The chains are broken but is it too early to party yet? I’m talking about what I call “cellular servitude” and it just became optional for Verizon Wireless customers. Effective today, you can go month-to-month for your cellular plan and bypass both the long-term one or […]

Logo_vzwThe chains are broken but is it too early to party yet? I’m talking about what I call “cellular servitude” and it just became optional for Verizon Wireless customers. Effective today, you can go month-to-month for your cellular plan and bypass both the long-term one or two year contract as well as your handset subsidy. That’s right, you’ll be paying full price for a handset with no contract, but at least you now have the option of bringing your own CDMA handset to the network. That’s something the GSM-based customers of AT&T and T-Mobile have done for years due to their easy-to-swap SIM cards.In practice, I’m not sure it will be as easy as that however. You’ll likely have to involve Verizon Wireless each and every time you want to switch handsets because there is no SIM card involved. The press release doesn’t mention the particulars of how this will all work, so if you have half-a-dozen CMDA phones under your mattress, you might want to think this all through. In any case, the change applies all customers, both current and new: just contact VZW if you want to go month-to-month, although if you’re in a current contract, you’ll have to wait it out or pay a pro-rated Early Termination Fee. Now if I could just get Verizon Wireless to enable the GPS radio in my EV-DO modem, I’d be heaven. Well, maybe not in heaven, but at least I’d know exactly how far from it I am. If this no-contract option sounds appealing, you can already see what it will cost you out of pocket for a new phone or wireless broadband solution: VZW already has the unsubsidized pricing option available for all of the devices they sell on their site. Don’t be surprised when you see that $99 Centro going for $349.99.

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  1. The interesting thing is that Korean CDMA carriers have made it easy to swap phones for years through a standard called RUIM (Removable User Identity Module). Many of the CDMA phones we have here in the US are also available in RUIM versions in Korea, obviously including many of those from Samsung and LG. Perhaps Verizon will consider adopting that standard here in the US.

  2. Verizon has had an online ESN changing feature available thru their Customers “My Verizon Wireless” website for quite sometime now. This allows one to change their CDMA handset without involving VZW customer service, most of the time. The only hassle I have come across is when I wish to transfer to an older device or a from a Non EVDO device to a EVDO device and vice versa. So if your like me and have several CDMA Verizon devices that are fairly modern, it is trouble free.. And also, it works finer for DATA cards and USB Modems. I regularly switch between several PC Cards and a 720 USB Modem without a hitch.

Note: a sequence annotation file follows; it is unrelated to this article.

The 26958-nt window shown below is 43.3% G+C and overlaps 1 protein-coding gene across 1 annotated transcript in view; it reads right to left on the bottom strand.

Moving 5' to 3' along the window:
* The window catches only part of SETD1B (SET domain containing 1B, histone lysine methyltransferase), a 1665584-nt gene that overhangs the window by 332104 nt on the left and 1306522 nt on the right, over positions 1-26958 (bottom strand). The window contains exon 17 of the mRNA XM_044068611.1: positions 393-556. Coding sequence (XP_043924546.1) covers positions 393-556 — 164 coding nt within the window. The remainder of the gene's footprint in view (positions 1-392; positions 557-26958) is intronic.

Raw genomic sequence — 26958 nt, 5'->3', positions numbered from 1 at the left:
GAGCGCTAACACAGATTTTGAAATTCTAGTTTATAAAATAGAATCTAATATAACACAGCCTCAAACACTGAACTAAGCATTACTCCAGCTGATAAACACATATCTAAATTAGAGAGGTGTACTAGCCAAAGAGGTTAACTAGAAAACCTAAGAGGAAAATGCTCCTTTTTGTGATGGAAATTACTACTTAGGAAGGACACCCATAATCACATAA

This will be a very nice option for those wanting to use DATA devices but not get nailed for a year. As long as you can “social engineer” yourself out of an activation fee, this is a sweet offering. I feel they will be tougher on the Activation Fees, but in the same breathe if you are bringing your own customer owned equipment to the dance you should at least have a chance on beating the activation fee.

  3. Bernard Farrell Monday, September 22, 2008

    One of these decades we’ll catch up with the rest of the world. In Ireland it has been possible (for at least the last 10 years) to switch handsets and carriers by taking out a small card (don’t know what it’s called).

    This is a small step by Verizon. I won’t really be satisfied until I see them letting us use any phone we want to connect to their network.

  4. if I read this correctly, it appears that there is no difference between the monthly price of a month-to-month plan versus a 2-year contract plan. if that is correct, I am impressed with this offering by Verizon.

  5. You read it correctly: nationwide voice and data plans are the same monthly price: with or without a contract. Makes sense as they’re essentially swapping the subsidy on the hardware from their budget to yours. The plans shouldn’t be affected.

  6. citivolus: I believe the difference is that now you pay full price for phones instead of getting a discount when you purchase a 2 year service plan.

  7. that’s great to hear. yes, it *should* be that only the handset price is affected, since mobile carriers have used the subsidization excuse as the reason for ETF’s and such. just didn’t expect them to put their money (as in lack of recurring revenue) where their mouth is!

  8. Now does this mean that Verizon will start activating Sprint handsets? I remember a while back they said they would do that at some point in the future. Their press release stated “Verizon Wireless’ new Month-to-Month agreement gives customers the freedom to purchase new devices at full-retail price, or use their own CDMA devices…” Nothing about it being a Verizon-branded device.

  9. The only thing missing is that verizon should stop rounding off Minutes.. if i make a call for one Minute one second i get charged for two Minutes… get’s my goat when i get charged for going over my Minutes when my real time use was just over hafe the time

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